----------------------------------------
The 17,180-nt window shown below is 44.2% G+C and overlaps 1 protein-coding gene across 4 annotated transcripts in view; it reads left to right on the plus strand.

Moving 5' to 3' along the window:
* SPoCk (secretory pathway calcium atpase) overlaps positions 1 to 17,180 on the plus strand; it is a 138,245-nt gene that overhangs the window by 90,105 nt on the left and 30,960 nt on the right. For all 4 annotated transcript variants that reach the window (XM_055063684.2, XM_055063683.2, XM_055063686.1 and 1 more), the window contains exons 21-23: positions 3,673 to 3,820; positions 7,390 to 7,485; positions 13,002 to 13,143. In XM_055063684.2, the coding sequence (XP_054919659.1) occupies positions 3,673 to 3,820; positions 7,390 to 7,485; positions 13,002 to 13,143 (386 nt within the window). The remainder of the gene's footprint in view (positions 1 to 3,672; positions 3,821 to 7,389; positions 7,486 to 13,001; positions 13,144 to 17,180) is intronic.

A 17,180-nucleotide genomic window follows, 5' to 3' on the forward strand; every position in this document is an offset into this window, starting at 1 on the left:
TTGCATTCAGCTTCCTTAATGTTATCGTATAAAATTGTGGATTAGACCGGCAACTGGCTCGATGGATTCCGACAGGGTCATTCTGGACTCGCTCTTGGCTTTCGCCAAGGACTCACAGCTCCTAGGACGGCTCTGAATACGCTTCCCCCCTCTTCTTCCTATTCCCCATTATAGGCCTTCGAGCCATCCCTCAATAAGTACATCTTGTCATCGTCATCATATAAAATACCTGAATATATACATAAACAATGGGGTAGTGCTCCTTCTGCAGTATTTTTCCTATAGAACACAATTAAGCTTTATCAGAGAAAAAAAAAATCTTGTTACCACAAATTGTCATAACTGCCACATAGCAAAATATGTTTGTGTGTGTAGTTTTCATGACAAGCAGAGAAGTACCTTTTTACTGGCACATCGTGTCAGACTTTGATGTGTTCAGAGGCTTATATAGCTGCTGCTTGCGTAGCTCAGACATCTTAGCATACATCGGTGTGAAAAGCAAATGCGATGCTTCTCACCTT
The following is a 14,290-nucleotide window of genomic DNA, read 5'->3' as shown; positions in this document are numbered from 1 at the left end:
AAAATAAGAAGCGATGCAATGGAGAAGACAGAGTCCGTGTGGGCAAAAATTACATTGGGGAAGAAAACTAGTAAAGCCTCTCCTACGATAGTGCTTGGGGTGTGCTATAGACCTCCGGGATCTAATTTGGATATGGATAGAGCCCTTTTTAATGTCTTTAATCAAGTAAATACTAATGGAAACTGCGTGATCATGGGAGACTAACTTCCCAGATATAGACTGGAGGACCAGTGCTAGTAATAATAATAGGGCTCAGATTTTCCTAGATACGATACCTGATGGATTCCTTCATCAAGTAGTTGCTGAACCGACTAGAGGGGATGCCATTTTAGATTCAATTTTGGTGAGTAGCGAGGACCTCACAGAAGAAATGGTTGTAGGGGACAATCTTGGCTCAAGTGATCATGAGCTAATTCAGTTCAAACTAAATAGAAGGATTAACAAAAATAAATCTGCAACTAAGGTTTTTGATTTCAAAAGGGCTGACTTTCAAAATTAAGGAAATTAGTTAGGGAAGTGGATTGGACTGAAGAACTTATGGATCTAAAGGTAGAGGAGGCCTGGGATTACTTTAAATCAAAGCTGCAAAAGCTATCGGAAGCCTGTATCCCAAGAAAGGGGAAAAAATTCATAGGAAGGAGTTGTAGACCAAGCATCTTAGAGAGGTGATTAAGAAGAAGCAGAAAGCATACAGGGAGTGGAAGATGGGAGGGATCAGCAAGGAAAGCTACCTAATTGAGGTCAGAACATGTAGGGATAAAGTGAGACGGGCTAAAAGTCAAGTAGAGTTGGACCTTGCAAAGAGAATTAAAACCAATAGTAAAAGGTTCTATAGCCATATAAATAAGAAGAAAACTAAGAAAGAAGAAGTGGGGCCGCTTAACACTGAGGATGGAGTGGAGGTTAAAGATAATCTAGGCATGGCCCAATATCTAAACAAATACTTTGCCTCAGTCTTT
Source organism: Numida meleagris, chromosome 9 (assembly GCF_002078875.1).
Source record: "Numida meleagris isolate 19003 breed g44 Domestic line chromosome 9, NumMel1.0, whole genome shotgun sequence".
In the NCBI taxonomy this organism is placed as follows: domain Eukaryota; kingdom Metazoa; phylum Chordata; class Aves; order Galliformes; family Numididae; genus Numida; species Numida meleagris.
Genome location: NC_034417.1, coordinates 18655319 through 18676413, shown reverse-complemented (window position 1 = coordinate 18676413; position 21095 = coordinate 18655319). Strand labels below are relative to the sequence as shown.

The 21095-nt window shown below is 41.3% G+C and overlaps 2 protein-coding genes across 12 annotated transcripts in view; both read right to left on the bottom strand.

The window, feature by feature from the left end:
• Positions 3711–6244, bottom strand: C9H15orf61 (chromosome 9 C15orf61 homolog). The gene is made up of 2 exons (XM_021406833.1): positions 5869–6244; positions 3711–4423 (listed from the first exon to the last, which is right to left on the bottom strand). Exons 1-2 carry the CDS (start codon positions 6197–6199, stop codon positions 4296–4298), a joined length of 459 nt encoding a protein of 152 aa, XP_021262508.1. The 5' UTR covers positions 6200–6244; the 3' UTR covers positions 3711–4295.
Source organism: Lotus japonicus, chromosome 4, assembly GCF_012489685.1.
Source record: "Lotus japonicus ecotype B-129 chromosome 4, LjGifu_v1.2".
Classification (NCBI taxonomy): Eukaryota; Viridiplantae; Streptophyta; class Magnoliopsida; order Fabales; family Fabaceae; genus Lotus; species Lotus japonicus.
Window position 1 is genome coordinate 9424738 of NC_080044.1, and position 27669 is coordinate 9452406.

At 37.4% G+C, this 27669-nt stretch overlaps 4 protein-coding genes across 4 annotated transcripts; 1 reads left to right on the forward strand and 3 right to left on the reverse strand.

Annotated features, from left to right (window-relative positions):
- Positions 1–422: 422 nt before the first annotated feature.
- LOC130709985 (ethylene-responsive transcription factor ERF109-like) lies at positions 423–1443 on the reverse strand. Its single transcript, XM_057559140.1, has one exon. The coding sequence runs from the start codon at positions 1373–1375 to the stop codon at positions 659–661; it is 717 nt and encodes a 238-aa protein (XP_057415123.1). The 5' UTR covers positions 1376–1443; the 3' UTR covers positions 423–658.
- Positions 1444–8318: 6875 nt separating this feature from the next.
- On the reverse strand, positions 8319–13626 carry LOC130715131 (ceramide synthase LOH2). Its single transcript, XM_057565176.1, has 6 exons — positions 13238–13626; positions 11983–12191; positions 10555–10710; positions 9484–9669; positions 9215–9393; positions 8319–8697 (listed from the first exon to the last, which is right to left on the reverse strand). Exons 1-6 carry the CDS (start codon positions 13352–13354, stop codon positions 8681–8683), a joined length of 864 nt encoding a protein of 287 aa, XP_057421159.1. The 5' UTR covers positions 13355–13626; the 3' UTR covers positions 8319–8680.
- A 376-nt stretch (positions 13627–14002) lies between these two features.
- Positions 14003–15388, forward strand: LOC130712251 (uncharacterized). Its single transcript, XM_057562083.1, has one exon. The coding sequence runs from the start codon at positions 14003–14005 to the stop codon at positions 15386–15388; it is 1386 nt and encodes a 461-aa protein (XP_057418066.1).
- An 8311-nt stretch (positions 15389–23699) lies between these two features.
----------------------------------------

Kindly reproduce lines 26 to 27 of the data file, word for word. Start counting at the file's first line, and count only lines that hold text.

- Positions 14003–15388, forward strand: LOC130712251 (uncharacterized). Its single transcript, XM_057562083.1, has one exon. The coding sequence runs from the start codon at positions 14003–14005 to the stop codon at positions 15386–15388; it is 1386 nt and encodes a 461-aa protein (XP_057418066.1).
- An 8311-nt stretch (positions 15389–23699) lies between these two features.